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Subject: Re: Columbia and Chicago Threads: Unraveling of HYP Hegemony

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Date Posted: 17:27:41 07/17/17 Mon
In reply to: Anthony 's message, "Columbia and Chicago Threads: Unraveling of HYP Hegemony" on 14:55:01 07/12/17 Wed

I was curious to look at the Wall Street Journal's methodology for their rankings for the top 100 colleges in 2017. While not an expert, I was very surprised to discover that someone did not seem to carefully check their statistics. To illustrate this point, about half of their top 15 ranked colleges (Stanford, Penn, Yale, Harvard, Duke, Johns Hopkins, and Northwestern) in their most recent 2017 ranking have dramatically inaccurate information for the number of undergraduate students. For example, the WSJ determined that Harvard has 14,618 undergraduates, which is off by only 118%.

Maybe the WSJ should have their staff enroll in one of the Ivies data analytics classes that are so popular today.

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[> [> Subject: Re: Columbia and Chicago Threads: Unraveling of HYP Hegemony

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Date Posted: 18:10:02 07/17/17 Mon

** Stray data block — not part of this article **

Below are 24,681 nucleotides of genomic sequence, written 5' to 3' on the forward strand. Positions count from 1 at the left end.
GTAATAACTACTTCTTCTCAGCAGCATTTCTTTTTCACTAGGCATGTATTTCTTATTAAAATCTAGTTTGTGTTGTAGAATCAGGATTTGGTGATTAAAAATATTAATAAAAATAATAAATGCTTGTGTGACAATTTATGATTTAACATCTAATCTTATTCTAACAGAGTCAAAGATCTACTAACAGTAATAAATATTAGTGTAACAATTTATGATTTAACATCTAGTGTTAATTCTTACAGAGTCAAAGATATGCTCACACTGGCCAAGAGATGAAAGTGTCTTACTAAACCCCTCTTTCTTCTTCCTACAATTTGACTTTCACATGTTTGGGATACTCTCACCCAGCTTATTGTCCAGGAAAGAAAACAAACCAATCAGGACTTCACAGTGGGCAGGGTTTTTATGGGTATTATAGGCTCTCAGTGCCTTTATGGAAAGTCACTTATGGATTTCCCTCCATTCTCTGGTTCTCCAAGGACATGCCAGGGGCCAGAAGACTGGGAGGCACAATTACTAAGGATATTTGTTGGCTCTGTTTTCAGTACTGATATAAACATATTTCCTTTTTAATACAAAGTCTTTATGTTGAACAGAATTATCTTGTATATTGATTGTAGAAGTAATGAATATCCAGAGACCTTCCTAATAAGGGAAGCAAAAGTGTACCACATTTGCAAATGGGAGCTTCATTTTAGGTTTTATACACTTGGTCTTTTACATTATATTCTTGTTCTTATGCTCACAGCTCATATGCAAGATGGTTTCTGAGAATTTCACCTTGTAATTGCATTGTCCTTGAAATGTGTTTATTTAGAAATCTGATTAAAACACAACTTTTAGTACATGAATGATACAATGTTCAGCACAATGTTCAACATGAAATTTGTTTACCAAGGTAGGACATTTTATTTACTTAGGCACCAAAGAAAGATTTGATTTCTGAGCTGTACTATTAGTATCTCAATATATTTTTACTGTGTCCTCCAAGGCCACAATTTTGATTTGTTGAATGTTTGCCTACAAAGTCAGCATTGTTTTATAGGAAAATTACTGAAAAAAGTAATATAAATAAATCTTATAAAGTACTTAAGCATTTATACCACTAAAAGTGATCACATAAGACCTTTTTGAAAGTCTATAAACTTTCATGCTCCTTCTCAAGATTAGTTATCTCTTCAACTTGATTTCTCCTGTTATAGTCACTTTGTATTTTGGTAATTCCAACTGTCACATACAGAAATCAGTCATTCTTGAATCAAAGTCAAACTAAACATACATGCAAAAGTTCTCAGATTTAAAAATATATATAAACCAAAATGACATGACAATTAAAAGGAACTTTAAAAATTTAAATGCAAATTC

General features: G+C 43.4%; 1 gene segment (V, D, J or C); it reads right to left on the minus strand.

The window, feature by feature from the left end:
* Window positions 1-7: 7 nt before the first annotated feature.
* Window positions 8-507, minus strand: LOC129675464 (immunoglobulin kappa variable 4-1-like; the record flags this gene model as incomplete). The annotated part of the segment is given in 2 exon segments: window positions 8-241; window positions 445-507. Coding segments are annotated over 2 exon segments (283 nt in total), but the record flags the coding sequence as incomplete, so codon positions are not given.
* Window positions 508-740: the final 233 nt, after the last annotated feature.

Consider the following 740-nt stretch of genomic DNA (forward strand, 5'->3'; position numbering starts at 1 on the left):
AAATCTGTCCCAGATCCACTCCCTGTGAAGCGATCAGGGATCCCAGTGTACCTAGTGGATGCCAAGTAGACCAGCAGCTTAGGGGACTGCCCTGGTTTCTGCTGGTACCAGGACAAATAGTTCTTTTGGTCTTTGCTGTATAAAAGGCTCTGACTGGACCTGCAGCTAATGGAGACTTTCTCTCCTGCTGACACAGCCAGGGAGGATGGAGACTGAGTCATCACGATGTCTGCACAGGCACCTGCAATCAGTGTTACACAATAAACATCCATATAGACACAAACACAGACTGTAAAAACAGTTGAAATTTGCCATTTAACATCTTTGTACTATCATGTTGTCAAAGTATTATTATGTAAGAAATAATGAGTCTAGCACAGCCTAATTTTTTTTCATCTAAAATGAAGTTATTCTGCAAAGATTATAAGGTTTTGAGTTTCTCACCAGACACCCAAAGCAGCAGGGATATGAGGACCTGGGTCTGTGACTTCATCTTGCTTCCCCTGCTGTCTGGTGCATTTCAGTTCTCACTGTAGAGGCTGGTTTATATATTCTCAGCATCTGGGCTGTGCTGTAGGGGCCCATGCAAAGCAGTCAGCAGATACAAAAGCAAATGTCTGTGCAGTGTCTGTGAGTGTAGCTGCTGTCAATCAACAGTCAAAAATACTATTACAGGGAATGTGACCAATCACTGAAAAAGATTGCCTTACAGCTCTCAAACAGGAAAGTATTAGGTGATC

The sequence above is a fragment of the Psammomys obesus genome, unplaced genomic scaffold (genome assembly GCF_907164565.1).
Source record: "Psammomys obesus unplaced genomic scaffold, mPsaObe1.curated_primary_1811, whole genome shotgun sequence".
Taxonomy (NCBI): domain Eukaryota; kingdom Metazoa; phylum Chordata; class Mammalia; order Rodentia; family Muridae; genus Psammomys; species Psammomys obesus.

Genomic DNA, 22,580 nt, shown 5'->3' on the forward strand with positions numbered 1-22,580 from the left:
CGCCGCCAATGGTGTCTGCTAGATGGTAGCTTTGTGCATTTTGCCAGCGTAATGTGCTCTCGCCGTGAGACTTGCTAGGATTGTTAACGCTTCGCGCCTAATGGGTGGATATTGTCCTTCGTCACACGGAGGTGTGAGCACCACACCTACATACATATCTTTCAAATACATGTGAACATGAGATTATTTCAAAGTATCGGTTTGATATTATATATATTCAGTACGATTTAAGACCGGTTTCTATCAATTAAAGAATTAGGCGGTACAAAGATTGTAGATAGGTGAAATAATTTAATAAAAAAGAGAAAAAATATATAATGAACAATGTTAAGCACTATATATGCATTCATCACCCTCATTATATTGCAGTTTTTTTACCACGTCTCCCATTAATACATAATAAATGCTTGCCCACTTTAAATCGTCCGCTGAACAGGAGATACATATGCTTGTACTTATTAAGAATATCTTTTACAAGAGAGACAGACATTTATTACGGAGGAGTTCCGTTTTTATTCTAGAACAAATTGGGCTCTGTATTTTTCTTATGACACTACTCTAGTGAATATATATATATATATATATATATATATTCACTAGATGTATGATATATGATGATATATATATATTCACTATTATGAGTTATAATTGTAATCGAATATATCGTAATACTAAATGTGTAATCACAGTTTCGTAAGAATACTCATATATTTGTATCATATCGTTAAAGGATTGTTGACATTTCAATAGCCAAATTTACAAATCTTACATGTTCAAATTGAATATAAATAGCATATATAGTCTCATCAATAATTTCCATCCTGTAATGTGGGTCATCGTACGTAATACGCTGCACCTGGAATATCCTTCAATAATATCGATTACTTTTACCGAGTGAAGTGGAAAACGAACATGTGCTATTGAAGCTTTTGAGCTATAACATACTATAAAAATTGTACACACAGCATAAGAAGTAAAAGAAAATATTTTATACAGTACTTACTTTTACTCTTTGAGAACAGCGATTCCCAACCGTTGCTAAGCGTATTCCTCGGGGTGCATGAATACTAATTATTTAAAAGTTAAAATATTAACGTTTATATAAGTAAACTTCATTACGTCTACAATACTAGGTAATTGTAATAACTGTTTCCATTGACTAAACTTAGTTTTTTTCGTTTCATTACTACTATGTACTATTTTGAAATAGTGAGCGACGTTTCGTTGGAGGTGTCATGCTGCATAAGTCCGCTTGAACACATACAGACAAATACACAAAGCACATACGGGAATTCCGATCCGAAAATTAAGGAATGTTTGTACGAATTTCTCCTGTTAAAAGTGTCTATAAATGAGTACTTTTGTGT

The Harvard Extension School is much larger than anyone knew.

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[> [> Subject: College Rankings Are a High Growth Industry

Upper Valley
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Date Posted: 17:42:39 07/18/17 Tue

Some of the college rankings out there use methodologies which are questionable at best and farcical at worst. Many of them use raw data which exemplifies "garbage in, garbage out."

Why are presumably smart people using shaky methodologies? Well, unlike selling steel or breakfast cereal, in college rankings, providers don't want to sell exactly what the other guy is selling. And yet because the products are so popular, everybody wants to sell something.

Of all the methodologies, I think that US News does the most credible job of balancing hard data and the softer qualitative aspects of being on campus A versus campus B. The problem of course is that now colleges are managing themselves to the US News rankings.

So US News is a victim of its own success. Because they are transparent to their criterion, any college can manage to the most important variables. Across all colleges, that has been a good thing as a little competitive fire has been lit. But individual colleges can and have become good at gaming the numbers.

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